Simple View, Utter Beauty

At the moment, I’m reading Bill Bryson’s The Road To Little Dribbling, and as always I’m torn between helpless nostalgia and loud laughter — my general reaction to Bryson.  But the reading has pushed me into homesickness for Britishland, the feeling all the sharper because under current Chinkvirus restrictions, I can’t go back there and do all the things I love doing, such as driving through the countryside and marveling at the towns and villages as so memorably described by Bryson and embedded in my own memory from countless trips past.

I don’t often do this, but I thought I’d share with you the picture that’s currently my laptop’s wallpaper (right-click to embiggen to its original 1920×1200 size):

I don’t know if I’ve ever driven through this particular village, but I’ve driven through so many like it that it doesn’t matter.  Frankly, after a while they all become a blur, another “OMG that’s-so-beautiful-I-want-to-live-here” moment.

Of particular interest, nay even alarm to my Murkin readers would be the fact that despite the single tire-tracks in the road, it is in fact a two-way street which leads itself to moments of sheer panic should you encounter, for example, Bob The Plumber’s oversize Ford van coming the other way.  Such a situation requires either

  • pulling to the side (left) as close as possible to the walls / hedges and hoping that Bob will be able to get past without scraping the side of your (rental) car, or
  • driving on regardless while hoping that he will squeeze to the side leaving you enough room to get past without scraping the side of your (rental) car, or
  • pulling into a driveway — which action is inexplicably frowned upon by the householder
  • or else in the final resort, reversing back towards a “wider” portion of the road so that both you and Bob can pass by each other with a friendly wave from Bob at your patience and good manners.

When Mr. Free Market sets out for a destination outside his own village, he as often as not takes a completely different road each time, just to take in the exquisite countryside.  I once asked him if he’s ever got used to, or even bored with the countryside he drives through every day, and his answer was succinct:  “Never.  Not even close.”

I can see why.  Scenery such as the above plays a huge part in my laptop wallpaper selection — I don;t change it because I’m sick of it, only because I hanker after another scene.  Here, for your delectation, are a few others (ditto the embiggening):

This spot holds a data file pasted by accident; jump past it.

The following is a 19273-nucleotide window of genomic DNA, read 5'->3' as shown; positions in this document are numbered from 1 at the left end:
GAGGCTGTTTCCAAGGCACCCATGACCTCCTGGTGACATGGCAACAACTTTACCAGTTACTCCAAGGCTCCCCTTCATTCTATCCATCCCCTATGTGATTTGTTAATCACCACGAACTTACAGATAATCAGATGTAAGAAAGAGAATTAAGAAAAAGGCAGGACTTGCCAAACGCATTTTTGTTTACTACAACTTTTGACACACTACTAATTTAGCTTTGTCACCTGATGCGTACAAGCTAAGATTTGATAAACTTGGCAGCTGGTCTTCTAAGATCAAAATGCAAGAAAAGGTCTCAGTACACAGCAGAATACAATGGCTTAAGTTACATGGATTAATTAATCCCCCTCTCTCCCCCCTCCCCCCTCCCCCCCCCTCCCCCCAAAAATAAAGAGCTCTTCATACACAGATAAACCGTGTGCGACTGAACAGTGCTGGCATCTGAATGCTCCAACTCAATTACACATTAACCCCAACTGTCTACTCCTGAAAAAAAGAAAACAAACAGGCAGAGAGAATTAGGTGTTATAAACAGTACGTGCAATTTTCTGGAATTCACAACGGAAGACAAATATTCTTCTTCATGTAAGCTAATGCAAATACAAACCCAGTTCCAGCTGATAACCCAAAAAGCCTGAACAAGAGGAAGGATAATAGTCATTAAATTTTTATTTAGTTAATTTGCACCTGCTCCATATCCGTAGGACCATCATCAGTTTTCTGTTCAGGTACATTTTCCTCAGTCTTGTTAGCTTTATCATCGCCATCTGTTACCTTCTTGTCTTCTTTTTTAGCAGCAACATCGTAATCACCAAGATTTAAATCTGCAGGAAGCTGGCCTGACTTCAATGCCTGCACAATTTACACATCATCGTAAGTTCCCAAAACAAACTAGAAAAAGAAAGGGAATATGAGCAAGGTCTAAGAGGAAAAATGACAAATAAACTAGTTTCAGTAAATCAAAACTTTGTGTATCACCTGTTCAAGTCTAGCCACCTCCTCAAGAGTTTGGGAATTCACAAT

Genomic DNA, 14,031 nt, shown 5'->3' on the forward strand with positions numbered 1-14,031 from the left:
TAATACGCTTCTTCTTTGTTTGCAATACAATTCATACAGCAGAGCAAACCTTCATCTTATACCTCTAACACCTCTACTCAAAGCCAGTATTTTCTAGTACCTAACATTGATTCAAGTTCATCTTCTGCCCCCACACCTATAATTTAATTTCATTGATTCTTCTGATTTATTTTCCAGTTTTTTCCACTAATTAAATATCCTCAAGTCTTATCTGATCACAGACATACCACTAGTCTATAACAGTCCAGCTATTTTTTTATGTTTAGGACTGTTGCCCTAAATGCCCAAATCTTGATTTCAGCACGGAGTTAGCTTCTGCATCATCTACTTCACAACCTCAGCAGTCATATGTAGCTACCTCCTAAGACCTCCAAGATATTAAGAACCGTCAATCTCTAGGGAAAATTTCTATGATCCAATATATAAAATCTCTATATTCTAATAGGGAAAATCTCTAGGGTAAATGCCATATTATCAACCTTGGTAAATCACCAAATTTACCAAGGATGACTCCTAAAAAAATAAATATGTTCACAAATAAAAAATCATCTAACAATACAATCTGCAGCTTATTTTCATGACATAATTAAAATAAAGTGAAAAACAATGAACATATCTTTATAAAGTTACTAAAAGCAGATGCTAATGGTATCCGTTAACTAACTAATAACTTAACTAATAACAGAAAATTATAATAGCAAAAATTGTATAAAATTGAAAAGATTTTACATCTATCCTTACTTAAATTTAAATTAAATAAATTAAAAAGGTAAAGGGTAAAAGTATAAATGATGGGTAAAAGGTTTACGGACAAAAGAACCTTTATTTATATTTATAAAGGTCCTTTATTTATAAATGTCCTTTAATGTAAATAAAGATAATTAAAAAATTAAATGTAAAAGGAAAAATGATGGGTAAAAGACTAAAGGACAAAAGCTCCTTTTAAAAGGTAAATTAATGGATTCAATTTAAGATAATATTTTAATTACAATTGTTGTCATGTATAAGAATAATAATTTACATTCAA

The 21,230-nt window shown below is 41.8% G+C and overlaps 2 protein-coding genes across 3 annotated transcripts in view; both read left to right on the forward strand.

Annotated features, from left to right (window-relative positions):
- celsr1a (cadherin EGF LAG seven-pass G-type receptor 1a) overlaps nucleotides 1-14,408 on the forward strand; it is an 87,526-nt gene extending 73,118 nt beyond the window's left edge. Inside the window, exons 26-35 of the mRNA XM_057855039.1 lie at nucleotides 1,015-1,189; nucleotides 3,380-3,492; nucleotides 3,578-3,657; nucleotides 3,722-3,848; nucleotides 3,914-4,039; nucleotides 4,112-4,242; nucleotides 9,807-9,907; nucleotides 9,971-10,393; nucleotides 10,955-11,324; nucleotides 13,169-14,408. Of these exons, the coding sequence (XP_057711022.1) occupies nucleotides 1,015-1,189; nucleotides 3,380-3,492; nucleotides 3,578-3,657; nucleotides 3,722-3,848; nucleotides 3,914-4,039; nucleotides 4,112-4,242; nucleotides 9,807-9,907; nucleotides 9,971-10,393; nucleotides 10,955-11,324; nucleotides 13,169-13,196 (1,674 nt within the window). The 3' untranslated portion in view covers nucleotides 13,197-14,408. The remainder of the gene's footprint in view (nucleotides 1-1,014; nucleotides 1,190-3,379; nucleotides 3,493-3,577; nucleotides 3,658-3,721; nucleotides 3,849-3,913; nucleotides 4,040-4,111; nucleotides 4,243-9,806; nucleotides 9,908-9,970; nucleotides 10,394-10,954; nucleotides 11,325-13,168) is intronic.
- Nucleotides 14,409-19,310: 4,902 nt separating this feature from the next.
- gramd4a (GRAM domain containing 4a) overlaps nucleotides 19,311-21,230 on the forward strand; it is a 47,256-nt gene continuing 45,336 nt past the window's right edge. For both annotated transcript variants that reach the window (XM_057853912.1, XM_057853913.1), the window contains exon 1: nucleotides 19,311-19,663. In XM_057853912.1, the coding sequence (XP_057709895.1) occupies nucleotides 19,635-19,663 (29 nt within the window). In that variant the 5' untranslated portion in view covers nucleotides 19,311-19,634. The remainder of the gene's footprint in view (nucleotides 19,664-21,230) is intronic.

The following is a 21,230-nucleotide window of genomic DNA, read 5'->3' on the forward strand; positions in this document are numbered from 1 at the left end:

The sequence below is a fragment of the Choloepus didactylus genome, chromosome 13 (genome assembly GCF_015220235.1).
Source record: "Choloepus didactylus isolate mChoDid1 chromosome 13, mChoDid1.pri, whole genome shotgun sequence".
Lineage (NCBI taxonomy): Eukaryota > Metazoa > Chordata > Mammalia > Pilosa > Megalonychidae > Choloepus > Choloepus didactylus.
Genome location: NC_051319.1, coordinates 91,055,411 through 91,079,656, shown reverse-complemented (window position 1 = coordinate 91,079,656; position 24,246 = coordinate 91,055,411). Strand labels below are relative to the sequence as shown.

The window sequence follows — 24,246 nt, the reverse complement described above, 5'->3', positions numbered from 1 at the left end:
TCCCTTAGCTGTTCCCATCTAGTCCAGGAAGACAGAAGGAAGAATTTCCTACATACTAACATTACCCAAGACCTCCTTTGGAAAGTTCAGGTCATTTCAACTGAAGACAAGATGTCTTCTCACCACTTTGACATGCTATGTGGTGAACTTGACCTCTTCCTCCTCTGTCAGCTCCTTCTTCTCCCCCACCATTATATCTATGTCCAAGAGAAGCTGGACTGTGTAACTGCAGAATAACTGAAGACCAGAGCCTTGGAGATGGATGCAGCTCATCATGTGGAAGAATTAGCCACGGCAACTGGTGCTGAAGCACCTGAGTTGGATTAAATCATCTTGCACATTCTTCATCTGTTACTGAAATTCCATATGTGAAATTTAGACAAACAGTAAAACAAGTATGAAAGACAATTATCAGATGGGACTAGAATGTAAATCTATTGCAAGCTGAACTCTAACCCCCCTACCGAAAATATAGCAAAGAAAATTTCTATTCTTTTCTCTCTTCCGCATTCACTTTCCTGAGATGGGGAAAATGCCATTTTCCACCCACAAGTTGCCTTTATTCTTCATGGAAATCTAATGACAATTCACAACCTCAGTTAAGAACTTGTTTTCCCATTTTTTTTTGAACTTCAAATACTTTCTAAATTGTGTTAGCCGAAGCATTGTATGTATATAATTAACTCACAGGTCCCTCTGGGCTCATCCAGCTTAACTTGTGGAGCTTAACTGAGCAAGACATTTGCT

(that’s a giant pic;  allow some time to load)

More, upon request, if like me you’re a fan of the English countryside.


  1. With the exception of the fox hunters (but not the church and setting), there are a plethora of these vistas in up-state NY and New England you can find on any warm sunny October/November morning. I haven’t seen them anywhere else in the U.S.

    1. There are a goodly number of hunting clubs in Maryland. One such rides through my son’s property near Westminster. They are very courteous, careful of damage, and always call for permission before they come.

    2. There are several Hunt Clubs in upstate NY ( Columbia County ) all along the Farm roads . Here in the Boston Exurbs there is the ” Old North Bridge Hunt ” here in the Concord, Mass area and the ” Myopia Hunt ” in Hamilton Mass which also even still host Polo matches . Lots of ” Old Money ” New Englanders still hanging on to the traditions. But they are all ” Drag Hunts ” where the dogs follow an artificial sent trail because the Fun Police and the animal rights people get all upset when the dogs find a real Fox Trail ( or take off after Deer ).

  2. When I was in Kirky Lonsdale years ago, a local showed us the setting for a painting by Joseph Turner. Your screensavers look very painterly as well.
    And yes one track roads are a way of life to this day in Scotland and Ireland as well.
    Nice place to visit as the saying goes, but I wouldn’t want to live there.

  3. I misspelled Kirkby, the second “k” is silent it seems anyway. The site being near Yorkshire Dales and the Lake District. The Lake District reminded me of Maine as we drove through. Lovely little town.

  4. I have found views that resemble England and Scotland a plenty in the north east part of the USA. In the west we have Vistas.

    I think it depends on how many members of the old country settled an area as that seems to affect the styles of building and from that the views. The French influence on building style is big in parts of Wisconsin and Michigan.

    I have never been over the pond, and doubt I will ever be, so seeing them on your site is a vicarious pleasure.

  5. Years ago my wife daughter and I took a driving tour through southern of England, absolutely beautiful country. The only pace in the US remotely like it is New England.